DEEP Responds to West Hartford Residents, But Anger and Distrust Persist

Many residents of the Horseshoe neighborhood arrived at Town Hall Wednesday evening wearing these t-shirts. Photo credit: Ronni Newton

More than 100 people attended a DEEP public information session Wednesday evening at West Hartford Town Hall, and although numerous issues were addressed, there is still much skepticism and frustration.

More than 100 people attended a public information session with the DEEP at West Harford Town Hall on Nov. 4. Photo credit: Ronni Newton

More than 100 people attended a public information session with the DEEP at West Harford Town Hall on Nov. 4. Photo credit: Ronni Newton

By Ronni Newton

Officials from the Connecticut Department of Energy and Environmental Protection (DEEP) and other flood control management experts arrived at West Hartford Town Hall Wednesday evening with an agenda that included plans for a 45-minute PowerPoint presentation followed by breakout sections for neighborhoods impacted by the work on the South Branch of the Park River, but within a few minutes irate residents forced the scrapping of the agenda and turned the evening into an opportunity for venting and questioning.

“I know we got off to the wrong foot and I apologized last week for the lack of outreach. That was really dropping the ball on our part. We did stop work for two weeks so we could make a fresh start, and other than one rogue subcontractor [that violated the stop-work order and was let go] … I believe we did our best,” DEEP Commissioner Robert Klee said in his opening remarks to the audience.

Klee, who had angered residents at last week’s Town Council meeting when he admitted that he had not been to the Linbrook and Linnard road area where clearcutting had taken place, said that he had now walked the entire 11-mile length of the project work area. He reiterated to residents the need to perform intensive maintenance of the flood control channel, “get it done right, get it done safely so that your families are protected and your property is not threatened by flood waters.”

Many residents of the Horseshoe neighborhood arrived at Town Hall Wednesday evening wearing these t-shirts. Photo credit: Ronni Newton

Many residents of the Horseshoe neighborhood arrived at Town Hall Wednesday evening wearing these t-shirts. Photo credit: Ronni Newton

West Hartford residents, particularly those in the “Horseshoe” neighborhood that includes Linbrook and Linnard roads, say they agree that they want the channel to work properly. What they object to is the way the state has gone about the project and the lack of communication and accurate information.

The residents did not want to sit through a PowerPoint presentation about the history of flooding in West Hartford; they wanted answers and wasted no time interrupting presentations to insist that their concerns and questions be addressed.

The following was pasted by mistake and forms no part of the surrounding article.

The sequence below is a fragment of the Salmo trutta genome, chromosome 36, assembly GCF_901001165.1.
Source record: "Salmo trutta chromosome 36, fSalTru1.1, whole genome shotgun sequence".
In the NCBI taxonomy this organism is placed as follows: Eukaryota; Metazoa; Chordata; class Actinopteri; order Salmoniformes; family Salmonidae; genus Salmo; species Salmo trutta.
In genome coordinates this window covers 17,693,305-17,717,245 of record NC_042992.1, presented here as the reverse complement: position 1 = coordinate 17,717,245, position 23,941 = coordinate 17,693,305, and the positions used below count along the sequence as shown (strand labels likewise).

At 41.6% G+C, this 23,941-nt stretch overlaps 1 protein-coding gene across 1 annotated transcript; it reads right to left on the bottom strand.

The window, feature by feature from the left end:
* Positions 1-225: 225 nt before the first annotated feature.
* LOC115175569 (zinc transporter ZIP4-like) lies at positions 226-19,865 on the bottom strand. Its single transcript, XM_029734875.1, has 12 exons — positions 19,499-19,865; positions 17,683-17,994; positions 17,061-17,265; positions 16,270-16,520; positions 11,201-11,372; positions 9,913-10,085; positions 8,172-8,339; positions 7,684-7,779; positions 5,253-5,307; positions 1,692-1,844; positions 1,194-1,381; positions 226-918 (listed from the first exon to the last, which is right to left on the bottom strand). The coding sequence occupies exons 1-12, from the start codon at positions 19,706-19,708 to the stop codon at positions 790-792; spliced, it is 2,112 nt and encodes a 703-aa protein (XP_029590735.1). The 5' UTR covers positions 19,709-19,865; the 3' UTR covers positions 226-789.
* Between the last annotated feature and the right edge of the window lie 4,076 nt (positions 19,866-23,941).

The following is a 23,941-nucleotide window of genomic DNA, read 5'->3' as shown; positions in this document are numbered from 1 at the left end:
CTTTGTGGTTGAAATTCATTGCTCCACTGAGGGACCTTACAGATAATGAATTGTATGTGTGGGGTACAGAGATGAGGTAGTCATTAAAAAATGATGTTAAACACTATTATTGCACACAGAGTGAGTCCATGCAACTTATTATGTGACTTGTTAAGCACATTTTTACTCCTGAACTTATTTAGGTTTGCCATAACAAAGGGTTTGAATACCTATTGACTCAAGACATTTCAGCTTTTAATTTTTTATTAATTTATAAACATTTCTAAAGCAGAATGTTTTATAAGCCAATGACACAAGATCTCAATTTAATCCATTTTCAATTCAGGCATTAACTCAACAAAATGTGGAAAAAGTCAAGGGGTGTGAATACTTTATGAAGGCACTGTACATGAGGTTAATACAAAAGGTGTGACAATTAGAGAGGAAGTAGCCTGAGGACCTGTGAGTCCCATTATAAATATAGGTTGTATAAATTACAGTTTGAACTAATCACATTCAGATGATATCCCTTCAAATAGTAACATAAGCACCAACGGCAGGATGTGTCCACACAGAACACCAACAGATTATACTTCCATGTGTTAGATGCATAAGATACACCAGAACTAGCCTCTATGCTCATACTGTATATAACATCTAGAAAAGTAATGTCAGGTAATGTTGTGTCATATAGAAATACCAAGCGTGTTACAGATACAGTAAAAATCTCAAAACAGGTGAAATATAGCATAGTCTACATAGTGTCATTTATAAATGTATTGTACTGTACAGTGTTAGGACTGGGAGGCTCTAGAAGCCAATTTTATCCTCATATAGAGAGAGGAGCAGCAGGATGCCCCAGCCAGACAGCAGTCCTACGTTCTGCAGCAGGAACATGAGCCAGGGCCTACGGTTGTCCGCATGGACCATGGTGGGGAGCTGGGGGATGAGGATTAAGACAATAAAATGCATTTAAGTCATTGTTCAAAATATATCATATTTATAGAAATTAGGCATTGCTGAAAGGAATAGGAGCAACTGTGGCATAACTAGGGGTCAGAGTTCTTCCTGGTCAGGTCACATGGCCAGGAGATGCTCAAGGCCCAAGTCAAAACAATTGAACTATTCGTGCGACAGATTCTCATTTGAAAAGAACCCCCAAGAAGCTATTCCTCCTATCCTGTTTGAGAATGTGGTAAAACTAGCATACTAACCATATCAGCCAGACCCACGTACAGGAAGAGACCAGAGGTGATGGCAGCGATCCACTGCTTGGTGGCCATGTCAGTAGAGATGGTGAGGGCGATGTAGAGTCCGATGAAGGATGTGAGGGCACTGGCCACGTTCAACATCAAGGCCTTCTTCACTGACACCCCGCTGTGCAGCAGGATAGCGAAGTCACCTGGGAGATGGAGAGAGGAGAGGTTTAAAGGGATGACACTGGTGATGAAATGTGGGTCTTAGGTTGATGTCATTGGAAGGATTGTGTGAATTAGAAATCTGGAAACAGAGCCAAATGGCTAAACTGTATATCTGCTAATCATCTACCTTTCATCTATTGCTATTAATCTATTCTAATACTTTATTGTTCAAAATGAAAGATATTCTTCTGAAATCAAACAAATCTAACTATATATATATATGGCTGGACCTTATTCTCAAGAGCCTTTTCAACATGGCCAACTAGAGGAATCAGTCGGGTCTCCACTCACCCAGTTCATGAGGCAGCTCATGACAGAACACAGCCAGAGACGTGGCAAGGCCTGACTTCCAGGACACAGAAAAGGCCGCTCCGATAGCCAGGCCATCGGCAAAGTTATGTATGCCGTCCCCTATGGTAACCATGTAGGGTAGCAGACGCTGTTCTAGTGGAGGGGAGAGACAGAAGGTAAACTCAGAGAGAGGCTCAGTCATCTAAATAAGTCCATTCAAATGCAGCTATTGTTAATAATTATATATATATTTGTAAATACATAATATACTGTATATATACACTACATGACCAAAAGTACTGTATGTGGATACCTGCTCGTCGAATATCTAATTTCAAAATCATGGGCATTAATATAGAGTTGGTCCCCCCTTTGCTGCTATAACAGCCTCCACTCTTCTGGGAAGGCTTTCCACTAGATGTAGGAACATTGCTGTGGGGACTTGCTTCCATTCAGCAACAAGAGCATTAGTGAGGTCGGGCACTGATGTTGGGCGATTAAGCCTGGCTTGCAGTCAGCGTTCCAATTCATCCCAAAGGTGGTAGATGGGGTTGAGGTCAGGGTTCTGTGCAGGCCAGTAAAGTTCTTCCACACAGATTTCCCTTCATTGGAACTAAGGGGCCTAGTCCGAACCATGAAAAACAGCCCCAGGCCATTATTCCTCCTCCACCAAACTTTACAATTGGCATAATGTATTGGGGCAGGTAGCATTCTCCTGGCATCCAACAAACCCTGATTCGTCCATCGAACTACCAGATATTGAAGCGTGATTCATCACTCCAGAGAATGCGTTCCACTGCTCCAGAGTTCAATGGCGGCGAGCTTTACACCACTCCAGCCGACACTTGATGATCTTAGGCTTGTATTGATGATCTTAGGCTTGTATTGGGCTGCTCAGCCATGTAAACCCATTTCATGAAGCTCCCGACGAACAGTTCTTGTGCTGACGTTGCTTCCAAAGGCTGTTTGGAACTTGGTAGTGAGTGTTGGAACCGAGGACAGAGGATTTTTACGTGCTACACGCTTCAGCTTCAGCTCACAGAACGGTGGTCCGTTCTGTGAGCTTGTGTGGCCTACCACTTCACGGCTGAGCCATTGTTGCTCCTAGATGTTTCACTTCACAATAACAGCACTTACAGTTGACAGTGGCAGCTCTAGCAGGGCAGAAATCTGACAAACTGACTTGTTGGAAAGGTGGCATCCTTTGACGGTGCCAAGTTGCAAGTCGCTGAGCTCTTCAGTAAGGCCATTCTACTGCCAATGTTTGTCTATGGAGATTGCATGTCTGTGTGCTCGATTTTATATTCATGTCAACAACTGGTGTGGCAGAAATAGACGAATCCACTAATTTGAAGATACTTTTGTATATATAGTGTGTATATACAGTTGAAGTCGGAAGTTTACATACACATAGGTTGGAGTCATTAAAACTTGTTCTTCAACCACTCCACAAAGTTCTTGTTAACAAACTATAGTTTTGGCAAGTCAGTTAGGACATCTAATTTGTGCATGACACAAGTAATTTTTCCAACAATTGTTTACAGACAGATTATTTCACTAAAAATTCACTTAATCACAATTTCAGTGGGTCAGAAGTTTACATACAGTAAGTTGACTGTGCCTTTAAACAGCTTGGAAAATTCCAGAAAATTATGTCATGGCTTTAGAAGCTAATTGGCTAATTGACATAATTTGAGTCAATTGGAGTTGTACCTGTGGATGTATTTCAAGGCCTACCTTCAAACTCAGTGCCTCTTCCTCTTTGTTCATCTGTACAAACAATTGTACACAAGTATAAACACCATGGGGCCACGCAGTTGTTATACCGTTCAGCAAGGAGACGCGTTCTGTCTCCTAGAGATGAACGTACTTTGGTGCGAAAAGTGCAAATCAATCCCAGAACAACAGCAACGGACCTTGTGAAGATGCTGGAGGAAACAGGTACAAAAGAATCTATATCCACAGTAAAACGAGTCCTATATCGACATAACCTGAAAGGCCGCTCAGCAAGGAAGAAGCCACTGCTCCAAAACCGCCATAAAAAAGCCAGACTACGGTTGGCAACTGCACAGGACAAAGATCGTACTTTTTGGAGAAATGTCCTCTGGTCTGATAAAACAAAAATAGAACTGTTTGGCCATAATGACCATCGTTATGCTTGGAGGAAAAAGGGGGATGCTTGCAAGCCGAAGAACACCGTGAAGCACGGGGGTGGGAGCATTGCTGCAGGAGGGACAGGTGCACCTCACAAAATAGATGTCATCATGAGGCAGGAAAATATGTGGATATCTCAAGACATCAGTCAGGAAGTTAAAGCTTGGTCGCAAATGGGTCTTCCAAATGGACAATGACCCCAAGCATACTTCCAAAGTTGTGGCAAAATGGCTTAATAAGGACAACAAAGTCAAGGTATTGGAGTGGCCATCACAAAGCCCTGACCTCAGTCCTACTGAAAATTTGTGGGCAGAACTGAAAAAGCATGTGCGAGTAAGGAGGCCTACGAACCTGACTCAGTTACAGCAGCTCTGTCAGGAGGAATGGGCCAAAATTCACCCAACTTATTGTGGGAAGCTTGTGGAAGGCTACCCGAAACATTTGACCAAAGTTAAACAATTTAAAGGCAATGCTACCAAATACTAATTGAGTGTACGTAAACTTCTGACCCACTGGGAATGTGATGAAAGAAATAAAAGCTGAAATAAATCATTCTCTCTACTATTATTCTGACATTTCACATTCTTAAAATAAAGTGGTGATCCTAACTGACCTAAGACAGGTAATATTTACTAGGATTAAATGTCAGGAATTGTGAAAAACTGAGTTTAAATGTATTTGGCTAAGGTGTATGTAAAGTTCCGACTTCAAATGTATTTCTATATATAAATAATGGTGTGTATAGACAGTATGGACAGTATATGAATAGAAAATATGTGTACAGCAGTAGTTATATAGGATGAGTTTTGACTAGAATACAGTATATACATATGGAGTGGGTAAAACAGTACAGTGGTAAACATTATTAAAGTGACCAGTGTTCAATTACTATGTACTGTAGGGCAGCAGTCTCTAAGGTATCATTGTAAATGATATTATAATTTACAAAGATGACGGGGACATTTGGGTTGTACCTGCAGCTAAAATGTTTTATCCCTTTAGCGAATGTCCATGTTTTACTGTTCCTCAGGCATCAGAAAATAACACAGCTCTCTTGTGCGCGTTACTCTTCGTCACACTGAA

“You don’t get to stand at the podium all night and say your side make us go into small groups and not let us ask questions,” one man said, interrupting Bureau Chief Betsey Wingfield of DEEP’s Bureau of Water Protecton and Land Reuse, who was explaining how the DEEP is organized, how the dam safety program functions, and outlining what information about the project has now been posted on the DEEP website.

“I think the point is that we would like to be in this together,” said another resident. After a show of hands in the audience indicated that there was only one resident from the “south” section of the project (South Quaker Lane to Southwood Drive), one from the “central” section (Memorial Road to South Quaker Lane), and about 100 from the “north,” the DEEP agreed to allow the discussion to remain in the Town Hall Auditorium rather than breaking into separate groups.

State Conservation Engineer Arde Ranthum, who was trying to explain the history and mission of the Natural Resouces Conservation Service (NRCS), was forced to sit down after residents angrily protested that they were being filibustered.

“I really don’t see how this is germane. It’s like the patient’s on the operating table waiting to get cut open and you’re explaining how the hospital’s service is and how the hospital was developed. All this can be accessible through a website,” said Linbrook Road resident Art Bourgault. “I think the people came here tonight to engage you, to find out how the process is going to take place, and what the plan is,” Bourgault said, followed by a round of applause from the audience.

DEEP Supervising Environmental Analyst Jennifer Perry took over the podium, insisting that the audience listen to a portion of the presentation, which she said would address many of the questions raised at the Oct. 27 Town Council meeting and in a letter sent over the weekend by Town Manager Ron Van Winkle.

“It’s important you understand that the system was put in to protect your homes. You’re all invested and we understand that. Why are we doing this scale of maintenance now? It’s been 15 years since this was done – 15 years of inadequate maintenance of this channel,” Perry said. NRCS has said this needs to be done or will it will decertify the channel, she said.